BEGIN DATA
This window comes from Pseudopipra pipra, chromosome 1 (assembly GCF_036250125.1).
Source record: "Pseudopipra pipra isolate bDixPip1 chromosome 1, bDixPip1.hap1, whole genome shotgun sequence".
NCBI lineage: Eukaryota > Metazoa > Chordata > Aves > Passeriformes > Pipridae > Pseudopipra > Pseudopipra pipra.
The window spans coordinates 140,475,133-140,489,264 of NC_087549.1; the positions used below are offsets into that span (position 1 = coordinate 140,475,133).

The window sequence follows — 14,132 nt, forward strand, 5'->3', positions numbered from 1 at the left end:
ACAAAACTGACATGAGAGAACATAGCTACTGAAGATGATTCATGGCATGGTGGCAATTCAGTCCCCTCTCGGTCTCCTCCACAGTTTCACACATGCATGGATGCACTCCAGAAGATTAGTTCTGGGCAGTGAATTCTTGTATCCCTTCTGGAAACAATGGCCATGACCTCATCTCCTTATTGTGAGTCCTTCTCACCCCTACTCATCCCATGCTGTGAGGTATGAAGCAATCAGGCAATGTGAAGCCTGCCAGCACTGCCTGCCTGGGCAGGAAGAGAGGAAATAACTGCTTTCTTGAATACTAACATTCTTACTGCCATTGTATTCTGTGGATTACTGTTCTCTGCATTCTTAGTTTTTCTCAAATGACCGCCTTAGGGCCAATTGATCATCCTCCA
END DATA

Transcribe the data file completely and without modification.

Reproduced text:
This window comes from Pseudopipra pipra, chromosome 1 (assembly GCF_036250125.1).
Source record: "Pseudopipra pipra isolate bDixPip1 chromosome 1, bDixPip1.hap1, whole genome shotgun sequence".
NCBI lineage: Eukaryota > Metazoa > Chordata > Aves > Passeriformes > Pipridae > Pseudopipra > Pseudopipra pipra.
The window spans coordinates 140,475,133-140,489,264 of NC_087549.1; the positions used below are offsets into that span (position 1 = coordinate 140,475,133).

The window sequence follows — 14,132 nt, forward strand, 5'->3', positions numbered from 1 at the left end:
ACAAAACTGACATGAGAGAACATAGCTACTGAAGATGATTCATGGCATGGTGGCAATTCAGTCCCCTCTCGGTCTCCTCCACAGTTTCACACATGCATGGATGCACTCCAGAAGATTAGTTCTGGGCAGTGAATTCTTGTATCCCTTCTGGAAACAATGGCCATGACCTCATCTCCTTATTGTGAGTCCTTCTCACCCCTACTCATCCCATGCTGTGAGGTATGAAGCAATCAGGCAATGTGAAGCCTGCCAGCACTGCCTGCCTGGGCAGGAAGAGAGGAAATAACTGCTTTCTTGAATACTAACATTCTTACTGCCATTGTATTCTGTGGATTACTGTTCTCTGCATTCTTAGTTTTTCTCAAATGACCGCCTTAGGGCCAATTGATCATCCTCCA